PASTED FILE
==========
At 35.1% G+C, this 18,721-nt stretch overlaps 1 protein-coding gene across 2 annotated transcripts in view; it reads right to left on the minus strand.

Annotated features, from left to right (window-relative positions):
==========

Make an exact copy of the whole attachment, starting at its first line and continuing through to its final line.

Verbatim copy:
At 35.1% G+C, this 18,721-nt stretch overlaps 1 protein-coding gene across 2 annotated transcripts in view; it reads right to left on the minus strand.

Annotated features, from left to right (window-relative positions):